It is a notably chilly morning; the dew is still fresh on the grass. Today marks the beginning of one of the best weeks at the shelter: the cultural week-our week to share. Bonita*, who is now 15 years old, is one of the girls we host at the shelter for care and protection. She was well groomed in her traditional attire ready for presentation. Bonita has been at the shelter for 10 months now and has grown into a tall, lean and amiable girl with ebony black hair.
I look at her keenly and retrospectively recall the first time I met her. It is all fresh in my mind like yesterday. She was emaciated, withdrawn, quiet, and hopeless. She would cry most part of the day. Today, she is a very happy girl, healthy, outgoing, outspoken, determined and very ambitious. I have come to terms with Albert Schweitzer’s quote which states, “One who gains strength by overcoming obstacles possesses the only strength which can overcome diversity”. If there is a success story to vividly describe the meaning of beating all odds and giving meaning to the broken fragments from the past, then Bonita’s is an epitome of such.
The story starts in a village somewhere in the western region of Kenya. A place she once resided with her deceased parents. Her father was a village drunk known by all and sundry. Domestic violence in her home wasn’t something unusual. Her father on most occasions arrived home late in the night, banged the door of their grass thatched house shouting the name of her mother. Immediately he sets his foot inside the house, he would start battering her mother. Bonita witnessed this together with her sibling who was barely a year old and would only throw tantrums as a way to show discomfort. Bonita narrates to me in tears “One day, my father came home, got into the house and started quarrelling my mother. He was quarreling about food which he said wasn’t enough. He then took a knife and stabbed my mother. I shouted for help but no one came to help us. She bled until she died. My sister who was still breastfeeding sucked my mother’s blood in the dark crying until she also died.”
Bonita’s mother and sibling were laid to rest and her father apprehended. She was taken up by a certain lady who exploited her. “She would overwork me, beat me up, deny me food and abuse me mercilessly,” She narrates. An elderly lady who lived close by witnessed all this and decided to take Bonita and live with her. “I still call her grandmother because she treated me as her own child”, She said smiling. Given that the lady was poor and couldn’t finance Bonita’s education, Bonita dropped out of school and helped her with farm work. Bonita was later informed that her father passed away in prison.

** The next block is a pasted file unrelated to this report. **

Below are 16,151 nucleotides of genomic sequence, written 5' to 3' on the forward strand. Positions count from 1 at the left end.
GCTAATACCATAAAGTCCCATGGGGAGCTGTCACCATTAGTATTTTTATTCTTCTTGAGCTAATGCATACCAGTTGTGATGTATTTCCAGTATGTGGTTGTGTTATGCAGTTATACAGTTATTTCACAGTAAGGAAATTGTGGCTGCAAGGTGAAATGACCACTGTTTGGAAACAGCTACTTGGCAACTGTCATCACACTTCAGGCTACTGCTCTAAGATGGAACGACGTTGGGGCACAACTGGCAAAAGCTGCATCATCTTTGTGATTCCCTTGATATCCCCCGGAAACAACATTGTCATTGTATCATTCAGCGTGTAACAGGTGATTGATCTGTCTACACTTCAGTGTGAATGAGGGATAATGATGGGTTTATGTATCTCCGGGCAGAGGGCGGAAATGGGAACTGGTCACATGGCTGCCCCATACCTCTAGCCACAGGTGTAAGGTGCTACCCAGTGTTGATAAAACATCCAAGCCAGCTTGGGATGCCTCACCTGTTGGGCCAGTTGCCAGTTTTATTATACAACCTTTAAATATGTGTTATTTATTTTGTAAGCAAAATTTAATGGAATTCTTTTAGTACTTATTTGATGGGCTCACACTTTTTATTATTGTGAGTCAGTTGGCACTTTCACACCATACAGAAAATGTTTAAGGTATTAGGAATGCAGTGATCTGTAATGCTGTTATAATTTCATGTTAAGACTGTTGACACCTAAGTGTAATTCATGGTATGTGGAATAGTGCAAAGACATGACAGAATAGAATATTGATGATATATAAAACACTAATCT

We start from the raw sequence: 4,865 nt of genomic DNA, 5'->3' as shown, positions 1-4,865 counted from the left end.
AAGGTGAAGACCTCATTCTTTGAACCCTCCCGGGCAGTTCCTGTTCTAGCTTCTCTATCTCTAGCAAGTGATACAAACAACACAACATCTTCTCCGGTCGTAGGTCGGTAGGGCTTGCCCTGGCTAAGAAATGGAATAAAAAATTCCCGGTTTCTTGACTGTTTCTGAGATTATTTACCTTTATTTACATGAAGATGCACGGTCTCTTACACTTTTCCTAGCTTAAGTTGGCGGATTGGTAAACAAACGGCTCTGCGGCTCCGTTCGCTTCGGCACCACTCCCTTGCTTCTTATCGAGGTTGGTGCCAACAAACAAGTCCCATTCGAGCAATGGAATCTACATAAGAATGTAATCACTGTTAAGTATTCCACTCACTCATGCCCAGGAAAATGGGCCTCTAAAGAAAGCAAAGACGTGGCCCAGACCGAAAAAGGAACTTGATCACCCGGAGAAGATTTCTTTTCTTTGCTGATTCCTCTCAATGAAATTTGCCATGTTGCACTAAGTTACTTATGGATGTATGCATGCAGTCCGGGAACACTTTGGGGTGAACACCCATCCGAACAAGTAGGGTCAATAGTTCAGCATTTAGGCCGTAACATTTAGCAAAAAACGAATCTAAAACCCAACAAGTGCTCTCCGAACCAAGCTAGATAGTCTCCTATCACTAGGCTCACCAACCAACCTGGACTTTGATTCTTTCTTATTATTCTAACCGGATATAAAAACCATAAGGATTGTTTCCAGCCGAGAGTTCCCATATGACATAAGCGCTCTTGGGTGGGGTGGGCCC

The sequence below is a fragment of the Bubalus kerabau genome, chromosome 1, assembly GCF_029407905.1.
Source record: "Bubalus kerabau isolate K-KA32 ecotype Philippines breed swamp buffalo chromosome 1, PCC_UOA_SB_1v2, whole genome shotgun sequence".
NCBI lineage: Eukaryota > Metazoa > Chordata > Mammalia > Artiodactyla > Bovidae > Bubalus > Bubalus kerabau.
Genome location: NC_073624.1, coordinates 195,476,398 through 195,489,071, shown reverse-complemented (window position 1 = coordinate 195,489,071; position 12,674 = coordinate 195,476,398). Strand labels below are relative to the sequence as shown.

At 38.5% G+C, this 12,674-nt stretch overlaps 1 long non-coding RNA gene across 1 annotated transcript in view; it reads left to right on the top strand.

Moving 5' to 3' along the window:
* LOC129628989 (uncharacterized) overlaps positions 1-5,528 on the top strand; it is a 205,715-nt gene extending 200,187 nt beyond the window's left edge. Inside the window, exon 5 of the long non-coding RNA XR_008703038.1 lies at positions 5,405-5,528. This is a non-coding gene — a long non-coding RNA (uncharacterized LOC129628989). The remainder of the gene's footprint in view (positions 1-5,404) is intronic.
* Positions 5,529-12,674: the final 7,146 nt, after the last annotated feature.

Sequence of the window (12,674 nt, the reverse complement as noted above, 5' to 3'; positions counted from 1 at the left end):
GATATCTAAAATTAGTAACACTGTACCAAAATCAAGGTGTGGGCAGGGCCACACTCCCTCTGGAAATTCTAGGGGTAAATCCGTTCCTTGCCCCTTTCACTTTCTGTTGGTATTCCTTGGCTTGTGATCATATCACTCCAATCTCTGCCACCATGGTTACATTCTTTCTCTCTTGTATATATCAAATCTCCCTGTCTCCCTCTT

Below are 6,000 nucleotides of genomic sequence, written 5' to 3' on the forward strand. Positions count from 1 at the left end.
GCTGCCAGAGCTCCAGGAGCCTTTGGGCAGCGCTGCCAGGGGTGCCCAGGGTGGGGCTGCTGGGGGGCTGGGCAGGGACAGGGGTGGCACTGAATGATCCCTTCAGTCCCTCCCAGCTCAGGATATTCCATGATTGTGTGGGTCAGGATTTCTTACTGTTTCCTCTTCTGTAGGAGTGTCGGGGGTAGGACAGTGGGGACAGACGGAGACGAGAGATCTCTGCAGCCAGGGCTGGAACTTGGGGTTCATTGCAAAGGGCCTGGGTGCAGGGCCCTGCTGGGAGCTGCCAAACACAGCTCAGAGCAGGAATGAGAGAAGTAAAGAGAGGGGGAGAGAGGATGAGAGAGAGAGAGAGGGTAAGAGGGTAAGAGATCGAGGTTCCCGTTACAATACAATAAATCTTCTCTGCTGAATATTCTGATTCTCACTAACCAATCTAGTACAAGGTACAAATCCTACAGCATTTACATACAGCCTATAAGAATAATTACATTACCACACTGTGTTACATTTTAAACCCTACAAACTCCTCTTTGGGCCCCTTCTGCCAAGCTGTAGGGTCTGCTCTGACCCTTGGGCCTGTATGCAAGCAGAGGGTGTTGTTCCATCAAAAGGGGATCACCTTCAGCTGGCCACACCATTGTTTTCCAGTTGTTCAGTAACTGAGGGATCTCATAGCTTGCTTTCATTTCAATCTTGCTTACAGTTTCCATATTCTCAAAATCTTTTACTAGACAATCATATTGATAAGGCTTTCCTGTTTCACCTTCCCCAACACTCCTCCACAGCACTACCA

A seemingly well-meaning lady convinced her grandmother to send Bonita to Nairobi as a house-help job promising her a handsome pay. She succumbed to the deceit and Bonita was trafficked to Nairobi. On arrival, the receiver- Bonita’s then employer-to-be, lucky enough realized at the first instant that she wasn’t of age. She reported the matter to the police who later referred to the District children’s officer as a human trafficking case. The DCO then referred the case to HAART Kenya for temporary accommodation.
Since she came to the shelter she has receiving trauma informed and client centered support specific to her presenting needs in a bid to help her in the healing process. She was offered psycho-social support to help he overcome the trauma she underwent. She has been able to access all her basic needs at the shelter including medical care. Bonita has shown her immense abilities in the skills training classes and has learnt a lot in dressmaking, crocheting and mat making. She also has been able to be equipped with basic computer lessons. To prepare her for her future responsibilities, she was engaged and equipped with knowledge and skills in different areas. These skills included Communication skills, numeracy skills, interpersonal skills, Stress management skills, culinary skills, baking skills, personal hygiene and grooming skills, skills in good mannerism, Moral values, knowledge in puberty and menstruation, HIV/AIDS and knowledge on growth and development.
Her home tracing was done and she is set to be reintegrated soon. Her grandmother is also receiving family support and will be empowered economically to stabilize her farming activity. Bonita has shown a significant improvement in body and mind.
“I am eagerly waiting to meet my grandmother again. I have really missed her” She told me nostalgically that morning before she presented. She has overcome!
* Bonita is a pseudonym
By Halima Musa